Owners of the former Cline Avenue Bridge right of way say construction of a new bridge will start this year, even though important steps such as raising up to $250 million are not yet complete.
A Northwestern Indiana Regional Planning Commission committee Tuesday received an update on the project's status from a local subcontractor, who told the panel designing, surveying, traffic analysis and other preliminary activities continue.
"We are making progress toward building the replacement structure," American Structurepoint Vice President Christopher Murphy told the NIRPC Transportation Policy Committee during its regular meeting in Portage.
In October, the CEO of the company that will build the bridge said construction should start in the first half of 2014. In February 2013, East Chicago Mayor Anthony Copeland said construction might start as early as that April.
The new bridge will be all-electronically tolled, so there will not be toll booths, Murphy said. The expected toll for cars will be between $2.25 and $3.25.
The new bridge will be a post-tensioned concrete box structure, which is the same construction type as the former bridge. However, Murphy said big improvements in technology since the construction of the former bridge mean the new one will have an expected 100-year lifespan.
The Cline Avenue Bridge over the Indiana Harbor and Ship Canal was condemned in December 2009, when engineers determined its interior support cables had become gravely weakened. It had been in service just 26 years.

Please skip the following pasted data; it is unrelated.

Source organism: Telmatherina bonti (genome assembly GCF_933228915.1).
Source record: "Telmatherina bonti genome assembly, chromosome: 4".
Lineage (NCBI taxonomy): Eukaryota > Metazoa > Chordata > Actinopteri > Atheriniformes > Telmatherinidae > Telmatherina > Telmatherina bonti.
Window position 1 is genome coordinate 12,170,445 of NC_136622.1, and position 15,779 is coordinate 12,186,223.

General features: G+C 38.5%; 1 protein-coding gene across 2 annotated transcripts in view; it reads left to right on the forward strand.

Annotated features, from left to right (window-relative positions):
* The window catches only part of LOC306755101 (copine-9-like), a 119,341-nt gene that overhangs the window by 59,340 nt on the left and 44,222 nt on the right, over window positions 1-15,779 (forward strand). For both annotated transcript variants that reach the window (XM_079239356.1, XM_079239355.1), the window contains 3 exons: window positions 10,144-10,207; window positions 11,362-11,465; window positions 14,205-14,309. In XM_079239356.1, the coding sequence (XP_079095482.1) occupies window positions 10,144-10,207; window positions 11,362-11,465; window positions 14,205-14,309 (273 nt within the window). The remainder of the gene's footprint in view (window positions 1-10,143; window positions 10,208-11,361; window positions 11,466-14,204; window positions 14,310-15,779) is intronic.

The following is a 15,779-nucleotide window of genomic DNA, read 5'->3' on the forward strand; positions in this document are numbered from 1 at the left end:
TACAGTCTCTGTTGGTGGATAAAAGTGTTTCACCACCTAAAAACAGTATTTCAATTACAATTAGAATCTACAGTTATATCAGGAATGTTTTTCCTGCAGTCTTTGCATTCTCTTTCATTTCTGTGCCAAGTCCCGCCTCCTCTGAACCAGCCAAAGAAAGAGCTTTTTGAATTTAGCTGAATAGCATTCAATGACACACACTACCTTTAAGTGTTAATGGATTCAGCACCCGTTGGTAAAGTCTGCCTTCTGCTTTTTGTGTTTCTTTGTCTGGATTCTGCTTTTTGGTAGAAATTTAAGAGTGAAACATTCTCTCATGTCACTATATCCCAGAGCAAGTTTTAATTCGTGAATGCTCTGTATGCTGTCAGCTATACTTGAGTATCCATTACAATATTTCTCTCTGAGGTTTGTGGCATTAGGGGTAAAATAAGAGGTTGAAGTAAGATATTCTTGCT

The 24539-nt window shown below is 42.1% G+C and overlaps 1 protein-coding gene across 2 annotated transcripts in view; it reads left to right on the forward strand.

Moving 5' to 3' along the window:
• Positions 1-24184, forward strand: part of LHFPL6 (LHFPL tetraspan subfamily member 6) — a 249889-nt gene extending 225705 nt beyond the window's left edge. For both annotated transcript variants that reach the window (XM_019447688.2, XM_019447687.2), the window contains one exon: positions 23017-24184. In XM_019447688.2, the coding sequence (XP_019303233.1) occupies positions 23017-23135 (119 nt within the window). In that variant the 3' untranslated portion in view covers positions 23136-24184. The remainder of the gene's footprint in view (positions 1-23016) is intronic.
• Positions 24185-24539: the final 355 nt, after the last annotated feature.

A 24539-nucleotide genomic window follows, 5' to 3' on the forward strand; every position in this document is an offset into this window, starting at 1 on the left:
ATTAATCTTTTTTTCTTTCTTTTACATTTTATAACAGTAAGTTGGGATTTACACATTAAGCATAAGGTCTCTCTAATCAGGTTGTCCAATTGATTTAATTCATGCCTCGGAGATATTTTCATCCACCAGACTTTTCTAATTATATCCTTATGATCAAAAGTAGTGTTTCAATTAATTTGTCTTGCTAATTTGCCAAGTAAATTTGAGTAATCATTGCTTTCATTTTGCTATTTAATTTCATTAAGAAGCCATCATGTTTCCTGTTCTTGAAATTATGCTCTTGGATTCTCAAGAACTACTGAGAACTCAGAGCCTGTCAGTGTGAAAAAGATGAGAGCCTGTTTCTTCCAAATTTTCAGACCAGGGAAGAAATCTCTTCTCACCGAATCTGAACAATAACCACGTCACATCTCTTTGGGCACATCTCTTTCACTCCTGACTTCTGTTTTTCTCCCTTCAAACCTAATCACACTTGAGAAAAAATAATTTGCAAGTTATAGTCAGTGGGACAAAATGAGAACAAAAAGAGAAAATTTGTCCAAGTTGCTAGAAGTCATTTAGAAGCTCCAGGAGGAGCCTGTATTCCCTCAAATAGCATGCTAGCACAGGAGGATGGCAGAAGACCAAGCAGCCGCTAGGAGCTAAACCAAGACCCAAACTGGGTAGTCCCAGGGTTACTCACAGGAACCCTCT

Also, the concrete girders for the new bridge will be cast on the ground and lifted into place by cranes. The former bridge had its girders cast in place high above the ground. A tragic collapse during its construction in 1982 killed 14 construction workers.
The new bridge will have a channel opening of 200 feet and a height of 100 feet above the water, Murphy said. Those are the same as the former bridge, which was built to accommodate large freighters from the Great Lakes.
American Structurepoint, of Indianapolis, is a subcontractor to the FIGG Group, of Tallahassee, Fla., the firm that will build the new bridge. FIGG Group has built bridges across the country, including privately tolled ones like the one contemplated for Cline Avenue as well as more traditional projects.
Murphy pointed out FIGG Group was the lead designer on the Interstate 35 W Bridge in Minneapolis, which was opened just a year after the former bridge's tragic collapse in August 2007.
NIRPC Deputy Director Steve Strains noted mayors of north Lake County cities report some nearby local streets have been clogged with traffic at certain times of the day ever since the former Cline Avenue Bridge's closure.
“We have a tale of two bridges, one in Minnesota where there was urgency to replace it and one where there is no urgency to replace it," Strains said. "Let's get it built."
In another presentation, Indiana Department of Transportation spokesman Jim Pinkerton said his agency has accepted bids for five bridge deck replacements on a stretch of Interstate 94 between Chesterton and Portage. The contract has not been awarded yet, but Rieth Riley Construction, of Goshen, was the apparent low bidder at $17.6 million, according to a tabulation of bids at INDOT's website.
The Transportation Policy Committee also approved spending money on preliminary engineering for 15 bridge projects throughout the region, including three on Cline Avenue east of where the new toll bridge is to be constructed. Most of those projects are scheduled for 2018.